But it wouldn’t go away. Soon, an official music video was issued. A recording of the song was released on iTunes as a Raditude preorder bonus track (almost hysterically bad in comparison to what it came with, the heartfelt and fantastic “Story Of My Life“). The blogs, Pitchfork, Rolling Stone wrote about it. There was no going back after that: it had become part of the canon. The stupid thing sank down a few notches, settling somewhere around the “All On Drugs” plateau of embarrassment.

But Cuomo doesn’t seem content to let it rest now, either. For the time being, it’s *still* a setlist staple, taking up 5 whole minutes of any given show (substantial stuff for a band that refuses to play any more than 80 minutes in a night), pushing out a theoretically infinite number of things most Weezer fans would rather hear. Meanwhile, MGMT have moved far from “Kids” (to the point that they only ever play the thing to parody it anymore) and are doing their psychedelic prog thing, while Lady Gaga has had about half a dozen (largely superior) hit singles in the meantime.

Though who cares about things like progress, anyway. This one’s there for all the folks in the crowd who came to see the “Beverly Hills” band.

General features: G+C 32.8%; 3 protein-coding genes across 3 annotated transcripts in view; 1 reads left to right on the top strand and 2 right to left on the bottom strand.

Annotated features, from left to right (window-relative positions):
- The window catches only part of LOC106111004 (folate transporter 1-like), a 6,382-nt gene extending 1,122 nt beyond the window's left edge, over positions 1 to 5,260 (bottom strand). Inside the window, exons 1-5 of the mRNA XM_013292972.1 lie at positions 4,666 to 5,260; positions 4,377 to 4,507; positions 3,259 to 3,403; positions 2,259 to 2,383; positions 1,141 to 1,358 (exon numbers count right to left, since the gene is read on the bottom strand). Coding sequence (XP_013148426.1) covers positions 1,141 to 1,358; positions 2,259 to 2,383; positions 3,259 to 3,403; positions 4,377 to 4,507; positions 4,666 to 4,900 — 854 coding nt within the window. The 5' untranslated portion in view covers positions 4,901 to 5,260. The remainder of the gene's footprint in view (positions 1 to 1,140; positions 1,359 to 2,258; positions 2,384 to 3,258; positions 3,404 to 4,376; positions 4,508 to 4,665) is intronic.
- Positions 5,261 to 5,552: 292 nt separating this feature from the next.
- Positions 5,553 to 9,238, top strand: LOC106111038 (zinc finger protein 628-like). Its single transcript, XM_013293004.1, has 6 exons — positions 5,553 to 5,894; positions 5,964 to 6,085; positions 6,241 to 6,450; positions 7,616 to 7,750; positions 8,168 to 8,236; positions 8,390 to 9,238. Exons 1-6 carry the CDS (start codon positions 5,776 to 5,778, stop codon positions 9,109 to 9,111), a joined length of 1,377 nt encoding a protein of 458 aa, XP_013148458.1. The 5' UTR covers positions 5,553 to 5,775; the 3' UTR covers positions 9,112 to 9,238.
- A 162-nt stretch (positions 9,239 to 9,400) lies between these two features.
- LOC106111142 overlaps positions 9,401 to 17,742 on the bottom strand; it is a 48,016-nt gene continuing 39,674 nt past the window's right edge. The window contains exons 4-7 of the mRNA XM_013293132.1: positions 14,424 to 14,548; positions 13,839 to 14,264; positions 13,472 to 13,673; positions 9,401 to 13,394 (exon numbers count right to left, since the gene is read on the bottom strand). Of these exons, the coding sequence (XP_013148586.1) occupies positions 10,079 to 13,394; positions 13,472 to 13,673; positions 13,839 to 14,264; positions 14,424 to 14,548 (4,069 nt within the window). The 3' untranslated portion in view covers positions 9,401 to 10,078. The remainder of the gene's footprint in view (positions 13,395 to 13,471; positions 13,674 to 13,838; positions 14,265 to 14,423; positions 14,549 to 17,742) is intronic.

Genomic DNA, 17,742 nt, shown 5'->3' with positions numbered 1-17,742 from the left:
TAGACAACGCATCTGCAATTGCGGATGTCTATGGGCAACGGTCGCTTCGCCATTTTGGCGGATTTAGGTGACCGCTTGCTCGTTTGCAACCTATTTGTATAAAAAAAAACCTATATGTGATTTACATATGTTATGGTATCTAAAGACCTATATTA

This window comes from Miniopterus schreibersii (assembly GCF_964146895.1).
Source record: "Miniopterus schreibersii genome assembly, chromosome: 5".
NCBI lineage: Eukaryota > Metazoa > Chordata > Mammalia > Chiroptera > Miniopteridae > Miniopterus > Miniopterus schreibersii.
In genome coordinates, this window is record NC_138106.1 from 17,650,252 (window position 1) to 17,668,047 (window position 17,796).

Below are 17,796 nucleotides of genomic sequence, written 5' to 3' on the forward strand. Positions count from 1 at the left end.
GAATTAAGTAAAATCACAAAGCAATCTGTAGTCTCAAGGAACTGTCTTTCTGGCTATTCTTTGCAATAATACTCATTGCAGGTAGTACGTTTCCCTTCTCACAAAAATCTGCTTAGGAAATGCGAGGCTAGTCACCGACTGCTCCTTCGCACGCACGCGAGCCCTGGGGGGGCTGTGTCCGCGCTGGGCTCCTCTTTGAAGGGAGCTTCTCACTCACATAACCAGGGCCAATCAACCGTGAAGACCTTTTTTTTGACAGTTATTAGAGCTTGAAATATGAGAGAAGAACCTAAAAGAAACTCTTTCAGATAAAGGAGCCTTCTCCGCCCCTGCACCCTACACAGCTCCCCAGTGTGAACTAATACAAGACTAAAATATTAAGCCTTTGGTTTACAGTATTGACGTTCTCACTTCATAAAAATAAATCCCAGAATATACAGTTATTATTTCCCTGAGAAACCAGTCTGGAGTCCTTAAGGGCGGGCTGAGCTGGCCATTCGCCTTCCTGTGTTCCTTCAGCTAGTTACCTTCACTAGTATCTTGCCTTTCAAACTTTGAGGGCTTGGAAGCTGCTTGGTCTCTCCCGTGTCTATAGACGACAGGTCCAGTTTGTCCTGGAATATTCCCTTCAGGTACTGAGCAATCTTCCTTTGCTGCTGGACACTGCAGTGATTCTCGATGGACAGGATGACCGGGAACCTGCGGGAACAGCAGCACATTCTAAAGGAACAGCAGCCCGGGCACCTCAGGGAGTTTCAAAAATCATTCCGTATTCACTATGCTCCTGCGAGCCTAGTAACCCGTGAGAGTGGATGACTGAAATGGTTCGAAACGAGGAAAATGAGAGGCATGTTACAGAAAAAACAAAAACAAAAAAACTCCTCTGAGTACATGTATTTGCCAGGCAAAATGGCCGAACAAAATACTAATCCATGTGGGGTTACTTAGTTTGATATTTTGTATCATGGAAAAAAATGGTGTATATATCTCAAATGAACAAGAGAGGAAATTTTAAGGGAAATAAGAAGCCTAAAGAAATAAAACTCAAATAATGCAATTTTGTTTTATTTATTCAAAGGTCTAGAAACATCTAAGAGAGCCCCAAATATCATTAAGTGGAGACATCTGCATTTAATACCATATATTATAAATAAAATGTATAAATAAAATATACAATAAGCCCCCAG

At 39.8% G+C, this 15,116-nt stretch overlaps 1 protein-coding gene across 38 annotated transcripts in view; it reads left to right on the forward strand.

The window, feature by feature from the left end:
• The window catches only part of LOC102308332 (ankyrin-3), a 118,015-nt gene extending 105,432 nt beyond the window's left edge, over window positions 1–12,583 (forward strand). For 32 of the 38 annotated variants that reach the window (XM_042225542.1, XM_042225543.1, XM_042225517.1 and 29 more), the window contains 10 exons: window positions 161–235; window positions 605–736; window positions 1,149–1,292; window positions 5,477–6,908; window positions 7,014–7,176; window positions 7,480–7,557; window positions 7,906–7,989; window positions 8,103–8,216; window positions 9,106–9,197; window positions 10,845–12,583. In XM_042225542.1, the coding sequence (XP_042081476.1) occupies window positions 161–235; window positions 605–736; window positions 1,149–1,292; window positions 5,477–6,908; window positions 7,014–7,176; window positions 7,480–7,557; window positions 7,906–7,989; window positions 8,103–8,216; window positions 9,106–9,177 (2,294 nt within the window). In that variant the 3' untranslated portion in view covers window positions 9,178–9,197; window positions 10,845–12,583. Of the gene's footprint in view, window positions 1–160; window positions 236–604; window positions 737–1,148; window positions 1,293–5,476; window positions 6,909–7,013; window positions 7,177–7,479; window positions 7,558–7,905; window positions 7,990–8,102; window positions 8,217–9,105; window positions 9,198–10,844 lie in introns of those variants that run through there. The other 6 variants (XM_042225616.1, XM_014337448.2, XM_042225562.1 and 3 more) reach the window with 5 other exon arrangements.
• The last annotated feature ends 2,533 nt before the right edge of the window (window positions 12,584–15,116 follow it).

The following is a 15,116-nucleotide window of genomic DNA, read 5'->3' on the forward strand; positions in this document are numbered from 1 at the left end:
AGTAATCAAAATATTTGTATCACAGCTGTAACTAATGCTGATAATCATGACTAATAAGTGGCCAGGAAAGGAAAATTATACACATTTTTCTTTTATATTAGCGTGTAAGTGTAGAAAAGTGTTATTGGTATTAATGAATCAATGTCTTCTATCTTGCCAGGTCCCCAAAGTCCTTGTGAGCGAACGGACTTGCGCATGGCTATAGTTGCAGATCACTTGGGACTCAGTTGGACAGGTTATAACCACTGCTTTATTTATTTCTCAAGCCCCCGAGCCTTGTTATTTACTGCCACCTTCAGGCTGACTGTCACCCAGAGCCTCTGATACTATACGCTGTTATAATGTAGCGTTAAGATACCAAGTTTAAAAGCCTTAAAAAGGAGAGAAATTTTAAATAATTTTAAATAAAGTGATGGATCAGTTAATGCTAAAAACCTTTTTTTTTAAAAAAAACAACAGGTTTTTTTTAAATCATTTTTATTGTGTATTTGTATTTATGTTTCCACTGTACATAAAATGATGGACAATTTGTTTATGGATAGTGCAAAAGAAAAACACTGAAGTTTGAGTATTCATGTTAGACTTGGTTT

10 Comments

  1. Soyrev wrote:

    Looking past the old “Surf Wax” closer tradition, I would say the two Weezer songs it would make most sense to close with are “The Angel” and “Only In Dreams.” “Greatest Man” would also fit the ‘epic conclusion’ bill, though it wouldn’t have the same emotional resonance to it.

    Thursday, June 17, 2010 at 6:46 am | Permalink
  2. Ludicrosity wrote:

    I challenge that slow songs don’t make good closers: Again, using U2 as an example, they have several slow songs that work fantastically as closers:

    On ZooTV there was Love Is Blindness/I Can’t Help Falling In Love
    Popmart: Wake Up Deadman and several shows closed with One
    Elevation: Walk On (which is not a slow song but it isn’t a rocker like Buddy Holly or other fast songs U2 has)
    Vertigo tour: 40
    U2360: Moment Of Surrender (which I admit isn’t the best closer)

    I think shows can use a fast song or a slow song, it all depends what impression they want to leave with their audience. Sometimes a fast song fits better and sometimes a slow song ends a show with more impact imo.

    Some slow songs work as closers while others don’t — I Miss You would suck as a closer but it doesn’t mean that all shows would suck with a slower song closing them: I Miss You just isn’t a good song to close a set. I’m Lost Without You would work as a closer though if you ask me. You just have to pick the right slow songs — ones with a build-up work great for instance. That’s why TAATO, OID and Don’t Wanna Let You Go (maybe with an added guitar solo/outro?) would work great as closers to the end of a Weezer set. December would suck because… well December just sucks… even Haunt You Everyday would work as a decent closer.